A research team from the University of Texas and German nanotechnology company Aixtron have worked out a way to make wafer-scale graphene measuring between 100 and 300mm.
The research offers the prospect of integrating carbon-based graphene, which is just one atom thick, with silicon on a semi-industrial scale. Until now, graphene has proved difficult to manufacture in sufficient area, quantity and reliability for viable use in processors.
IBM research scientist Shu-Jen Han led a project that announced the creation of a wafer-scale graphene circuit in January of this year but did not solve the issue of reliable industrial-scale production. The polycrystalline graphene developed by IBM has improved carrier transport characteristics and fewer defects, enabling the team to manufacture 25,000 graphene field-effect transistors from lab-generated graphene film.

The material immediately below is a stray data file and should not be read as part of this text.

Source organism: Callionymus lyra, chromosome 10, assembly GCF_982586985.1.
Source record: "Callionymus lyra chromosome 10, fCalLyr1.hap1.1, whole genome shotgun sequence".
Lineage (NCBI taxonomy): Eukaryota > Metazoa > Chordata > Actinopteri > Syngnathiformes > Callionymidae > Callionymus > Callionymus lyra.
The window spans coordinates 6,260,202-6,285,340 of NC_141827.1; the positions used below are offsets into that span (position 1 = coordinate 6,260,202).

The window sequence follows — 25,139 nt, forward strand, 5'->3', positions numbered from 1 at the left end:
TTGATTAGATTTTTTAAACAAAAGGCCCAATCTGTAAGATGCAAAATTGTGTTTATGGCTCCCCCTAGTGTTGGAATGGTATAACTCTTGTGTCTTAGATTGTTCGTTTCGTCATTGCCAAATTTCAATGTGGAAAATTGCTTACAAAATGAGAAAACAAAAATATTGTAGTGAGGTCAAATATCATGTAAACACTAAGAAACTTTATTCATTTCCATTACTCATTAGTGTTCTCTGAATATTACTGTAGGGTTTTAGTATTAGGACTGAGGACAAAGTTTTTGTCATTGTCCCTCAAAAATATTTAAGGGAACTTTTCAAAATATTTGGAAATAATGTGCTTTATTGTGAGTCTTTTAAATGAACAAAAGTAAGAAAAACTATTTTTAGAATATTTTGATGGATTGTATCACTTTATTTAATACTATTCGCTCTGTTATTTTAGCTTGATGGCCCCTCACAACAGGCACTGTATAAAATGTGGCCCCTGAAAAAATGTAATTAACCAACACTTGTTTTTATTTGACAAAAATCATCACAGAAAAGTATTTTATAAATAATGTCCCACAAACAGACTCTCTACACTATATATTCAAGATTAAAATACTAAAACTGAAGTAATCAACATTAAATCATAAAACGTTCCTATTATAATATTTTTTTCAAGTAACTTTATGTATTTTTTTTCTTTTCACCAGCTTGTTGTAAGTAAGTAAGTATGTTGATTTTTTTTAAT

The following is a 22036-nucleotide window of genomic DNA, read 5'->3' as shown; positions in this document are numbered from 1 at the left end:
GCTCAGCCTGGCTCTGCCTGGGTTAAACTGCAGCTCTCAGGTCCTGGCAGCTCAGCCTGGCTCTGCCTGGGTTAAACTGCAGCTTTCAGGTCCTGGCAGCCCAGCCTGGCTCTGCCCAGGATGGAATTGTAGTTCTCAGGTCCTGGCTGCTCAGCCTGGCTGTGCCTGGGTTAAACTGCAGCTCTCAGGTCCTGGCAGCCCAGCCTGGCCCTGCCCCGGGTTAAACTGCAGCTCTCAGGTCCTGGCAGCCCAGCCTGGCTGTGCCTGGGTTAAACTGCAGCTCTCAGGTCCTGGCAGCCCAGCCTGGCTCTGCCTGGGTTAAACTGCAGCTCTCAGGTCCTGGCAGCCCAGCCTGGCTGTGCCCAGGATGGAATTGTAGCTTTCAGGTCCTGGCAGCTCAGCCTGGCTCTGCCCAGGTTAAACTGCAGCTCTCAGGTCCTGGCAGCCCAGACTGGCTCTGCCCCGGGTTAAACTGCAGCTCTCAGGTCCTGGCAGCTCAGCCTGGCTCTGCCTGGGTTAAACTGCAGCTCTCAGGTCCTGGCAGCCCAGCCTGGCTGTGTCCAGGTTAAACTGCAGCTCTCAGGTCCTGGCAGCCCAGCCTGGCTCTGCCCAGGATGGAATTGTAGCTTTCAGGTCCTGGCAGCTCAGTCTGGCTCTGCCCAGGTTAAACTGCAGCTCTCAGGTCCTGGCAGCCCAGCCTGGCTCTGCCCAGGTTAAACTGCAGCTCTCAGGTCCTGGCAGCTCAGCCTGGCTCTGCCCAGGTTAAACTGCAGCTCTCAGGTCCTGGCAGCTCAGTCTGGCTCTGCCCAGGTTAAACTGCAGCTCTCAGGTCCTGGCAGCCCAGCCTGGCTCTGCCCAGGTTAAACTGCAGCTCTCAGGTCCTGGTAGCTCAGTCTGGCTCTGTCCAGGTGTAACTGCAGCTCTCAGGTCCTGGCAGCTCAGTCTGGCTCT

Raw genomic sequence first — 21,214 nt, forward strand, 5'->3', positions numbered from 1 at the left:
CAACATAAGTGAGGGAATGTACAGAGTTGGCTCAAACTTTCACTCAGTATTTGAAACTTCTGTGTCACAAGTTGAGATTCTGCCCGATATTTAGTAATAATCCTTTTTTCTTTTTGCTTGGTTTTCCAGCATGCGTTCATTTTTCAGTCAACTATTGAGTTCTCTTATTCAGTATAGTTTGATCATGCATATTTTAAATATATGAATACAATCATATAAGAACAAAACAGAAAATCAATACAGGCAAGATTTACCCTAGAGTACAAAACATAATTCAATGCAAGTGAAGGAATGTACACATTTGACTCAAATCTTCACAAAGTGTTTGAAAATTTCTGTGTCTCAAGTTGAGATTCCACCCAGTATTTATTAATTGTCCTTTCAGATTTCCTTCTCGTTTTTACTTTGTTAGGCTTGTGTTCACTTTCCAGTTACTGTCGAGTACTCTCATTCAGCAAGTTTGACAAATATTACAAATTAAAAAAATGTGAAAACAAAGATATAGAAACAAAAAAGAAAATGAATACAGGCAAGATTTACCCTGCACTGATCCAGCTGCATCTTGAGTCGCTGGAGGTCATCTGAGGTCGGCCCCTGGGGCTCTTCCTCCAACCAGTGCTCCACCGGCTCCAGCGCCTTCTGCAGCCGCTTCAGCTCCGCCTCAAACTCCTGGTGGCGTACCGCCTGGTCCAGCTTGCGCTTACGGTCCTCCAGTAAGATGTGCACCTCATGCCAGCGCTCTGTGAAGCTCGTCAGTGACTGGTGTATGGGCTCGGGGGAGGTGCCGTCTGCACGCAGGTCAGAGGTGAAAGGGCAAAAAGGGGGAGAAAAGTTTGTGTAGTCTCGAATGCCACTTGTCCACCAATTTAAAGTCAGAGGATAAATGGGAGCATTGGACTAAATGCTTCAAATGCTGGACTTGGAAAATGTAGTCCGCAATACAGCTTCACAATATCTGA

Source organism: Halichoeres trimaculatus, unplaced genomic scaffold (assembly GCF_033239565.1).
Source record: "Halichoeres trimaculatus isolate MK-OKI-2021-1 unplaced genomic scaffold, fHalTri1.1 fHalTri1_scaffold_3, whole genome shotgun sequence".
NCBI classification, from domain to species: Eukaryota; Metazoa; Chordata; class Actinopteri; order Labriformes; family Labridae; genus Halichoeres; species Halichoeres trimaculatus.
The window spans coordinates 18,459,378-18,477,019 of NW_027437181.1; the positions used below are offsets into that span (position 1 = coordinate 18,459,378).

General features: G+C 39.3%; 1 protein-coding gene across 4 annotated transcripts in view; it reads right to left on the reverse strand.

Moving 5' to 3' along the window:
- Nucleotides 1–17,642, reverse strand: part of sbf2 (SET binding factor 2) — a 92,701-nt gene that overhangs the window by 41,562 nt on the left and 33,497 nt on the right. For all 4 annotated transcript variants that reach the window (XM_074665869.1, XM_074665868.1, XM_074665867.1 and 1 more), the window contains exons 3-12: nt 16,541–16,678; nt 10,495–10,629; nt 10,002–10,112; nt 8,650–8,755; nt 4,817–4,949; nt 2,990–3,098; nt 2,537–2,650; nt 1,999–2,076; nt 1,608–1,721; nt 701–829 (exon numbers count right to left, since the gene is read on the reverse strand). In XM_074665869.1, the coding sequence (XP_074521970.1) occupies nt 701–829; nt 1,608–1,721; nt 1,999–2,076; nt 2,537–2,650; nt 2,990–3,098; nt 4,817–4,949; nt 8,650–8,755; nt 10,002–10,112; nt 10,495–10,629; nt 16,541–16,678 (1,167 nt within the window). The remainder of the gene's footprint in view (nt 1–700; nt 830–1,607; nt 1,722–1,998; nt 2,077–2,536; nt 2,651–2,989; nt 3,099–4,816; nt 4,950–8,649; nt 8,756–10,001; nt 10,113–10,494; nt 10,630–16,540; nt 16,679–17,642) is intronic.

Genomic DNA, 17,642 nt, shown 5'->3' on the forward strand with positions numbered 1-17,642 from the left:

Research leader Deji Akinwande said the process is based on the scalable concept of growing graphene on copper-coated silicon substrate.
“Once we had developed a suitable method for growing high-quality graphene with negligible numbers of defects in small sample sizes, it was relatively straightforward for us to scale up.”